Cultural or religious, the abaya? Huge question. This Arabic word – which means dress, or coat – refers to a loose garment worn by Gulf women outside their homes. Traditionally black, it is now available, thanks to the spread of so-called “Islamic” fashion, in all shades of gray or brown, or even in pastel colors, sometimes adorned with a slight golden border. So many tokens of modernity that have undoubtedly facilitated its arrival in our major “fast fashion” chains… and in the wardrobes of a certain number of young French women.
In which category should it be placed? The question is sensitive because if it were considered only as cultural, it would have had the right of citizenship in our colleges and high schools. While switching to the religious box, it can be proscribed. It agitates the national education staff and puts their new minister, Gabriel Attal, barely appointed and already confronted with the thorny application of secularism at school, up against the wall.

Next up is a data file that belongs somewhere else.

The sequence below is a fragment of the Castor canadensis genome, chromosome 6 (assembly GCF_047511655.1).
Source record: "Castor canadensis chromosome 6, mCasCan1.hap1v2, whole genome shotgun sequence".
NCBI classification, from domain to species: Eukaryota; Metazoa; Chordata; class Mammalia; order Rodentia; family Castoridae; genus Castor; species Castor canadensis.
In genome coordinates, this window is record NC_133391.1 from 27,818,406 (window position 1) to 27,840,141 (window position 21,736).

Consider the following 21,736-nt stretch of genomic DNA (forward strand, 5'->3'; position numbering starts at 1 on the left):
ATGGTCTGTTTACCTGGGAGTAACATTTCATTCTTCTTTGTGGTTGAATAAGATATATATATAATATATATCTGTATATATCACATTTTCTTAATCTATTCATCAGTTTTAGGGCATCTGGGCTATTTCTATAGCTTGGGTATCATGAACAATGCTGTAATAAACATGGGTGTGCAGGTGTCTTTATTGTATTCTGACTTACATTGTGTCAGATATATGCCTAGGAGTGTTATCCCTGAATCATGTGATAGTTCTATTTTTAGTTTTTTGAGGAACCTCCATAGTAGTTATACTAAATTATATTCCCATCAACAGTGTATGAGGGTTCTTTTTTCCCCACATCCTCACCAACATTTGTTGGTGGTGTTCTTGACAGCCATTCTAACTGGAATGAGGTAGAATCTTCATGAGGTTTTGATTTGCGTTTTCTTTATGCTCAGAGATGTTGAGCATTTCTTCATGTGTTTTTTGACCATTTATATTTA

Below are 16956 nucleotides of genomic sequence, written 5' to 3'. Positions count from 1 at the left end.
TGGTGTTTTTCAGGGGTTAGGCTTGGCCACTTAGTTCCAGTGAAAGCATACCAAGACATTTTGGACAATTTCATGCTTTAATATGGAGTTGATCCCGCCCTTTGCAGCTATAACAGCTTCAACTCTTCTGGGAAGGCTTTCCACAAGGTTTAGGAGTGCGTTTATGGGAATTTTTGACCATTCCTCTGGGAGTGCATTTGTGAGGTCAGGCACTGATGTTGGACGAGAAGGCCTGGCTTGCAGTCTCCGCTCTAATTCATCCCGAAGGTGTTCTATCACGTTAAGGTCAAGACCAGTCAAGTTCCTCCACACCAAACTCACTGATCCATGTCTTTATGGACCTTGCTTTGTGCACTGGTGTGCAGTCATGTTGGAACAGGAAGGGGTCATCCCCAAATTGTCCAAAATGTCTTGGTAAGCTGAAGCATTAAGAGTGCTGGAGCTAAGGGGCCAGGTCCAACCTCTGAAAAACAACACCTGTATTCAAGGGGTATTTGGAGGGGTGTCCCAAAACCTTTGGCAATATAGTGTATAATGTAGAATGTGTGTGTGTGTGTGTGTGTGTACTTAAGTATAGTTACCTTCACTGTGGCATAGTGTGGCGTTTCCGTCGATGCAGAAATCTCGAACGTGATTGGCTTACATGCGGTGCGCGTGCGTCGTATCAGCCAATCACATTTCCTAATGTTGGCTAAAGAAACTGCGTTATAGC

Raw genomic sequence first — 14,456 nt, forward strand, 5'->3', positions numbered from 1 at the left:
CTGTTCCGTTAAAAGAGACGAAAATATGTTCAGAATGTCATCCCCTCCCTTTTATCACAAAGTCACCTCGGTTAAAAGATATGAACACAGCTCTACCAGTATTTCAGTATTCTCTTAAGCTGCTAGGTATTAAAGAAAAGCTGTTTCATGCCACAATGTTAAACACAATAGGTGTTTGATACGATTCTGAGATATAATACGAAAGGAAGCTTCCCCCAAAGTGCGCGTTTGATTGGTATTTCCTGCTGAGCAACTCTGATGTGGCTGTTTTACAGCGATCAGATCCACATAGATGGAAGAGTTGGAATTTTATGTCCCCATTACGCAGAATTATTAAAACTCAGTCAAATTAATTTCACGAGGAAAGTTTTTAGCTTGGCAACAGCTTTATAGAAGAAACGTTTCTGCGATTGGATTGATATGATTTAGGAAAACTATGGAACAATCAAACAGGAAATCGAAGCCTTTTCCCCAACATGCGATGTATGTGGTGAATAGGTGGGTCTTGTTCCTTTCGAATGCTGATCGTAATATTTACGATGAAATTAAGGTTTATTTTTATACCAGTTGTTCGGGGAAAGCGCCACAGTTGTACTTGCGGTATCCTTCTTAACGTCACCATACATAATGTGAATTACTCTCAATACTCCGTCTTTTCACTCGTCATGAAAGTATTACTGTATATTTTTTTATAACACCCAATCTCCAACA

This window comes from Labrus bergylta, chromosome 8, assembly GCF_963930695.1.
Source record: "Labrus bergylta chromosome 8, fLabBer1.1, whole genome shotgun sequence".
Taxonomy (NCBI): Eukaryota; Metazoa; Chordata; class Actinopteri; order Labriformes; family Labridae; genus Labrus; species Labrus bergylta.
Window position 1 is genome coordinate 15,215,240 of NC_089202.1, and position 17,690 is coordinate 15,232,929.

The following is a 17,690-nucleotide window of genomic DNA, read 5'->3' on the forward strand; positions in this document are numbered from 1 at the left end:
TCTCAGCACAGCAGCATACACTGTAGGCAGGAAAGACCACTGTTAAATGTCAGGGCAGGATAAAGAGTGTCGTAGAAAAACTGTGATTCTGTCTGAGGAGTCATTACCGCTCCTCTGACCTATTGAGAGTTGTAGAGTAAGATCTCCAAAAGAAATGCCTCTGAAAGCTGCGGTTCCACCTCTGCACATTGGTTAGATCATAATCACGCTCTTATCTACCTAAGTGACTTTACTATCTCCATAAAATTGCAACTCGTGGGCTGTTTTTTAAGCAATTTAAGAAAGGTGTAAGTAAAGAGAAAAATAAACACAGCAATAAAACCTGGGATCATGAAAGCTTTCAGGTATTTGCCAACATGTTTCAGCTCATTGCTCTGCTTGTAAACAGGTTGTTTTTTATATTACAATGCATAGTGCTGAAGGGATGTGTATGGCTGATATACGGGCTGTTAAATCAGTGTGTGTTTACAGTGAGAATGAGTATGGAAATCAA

But, in this case, these legal categories only imperfectly reflect a complex reality. Even the idea that “the best way to decide is to survey the interested parties” has its limits. How to ask these young French women who have chosen to cover themselves with an abaya what makes this garment attractive to them? What teenager is able to describe the underlying reasons that led him to choose such and such a look, apart from the desire to look like – to identify with – those who wore it before him? There is no other choice, for national education, than to start from the criteria of the law on the wearing of religious symbols. But we must also measure that the ban will necessarily be misunderstood by young girls in full quest for identity.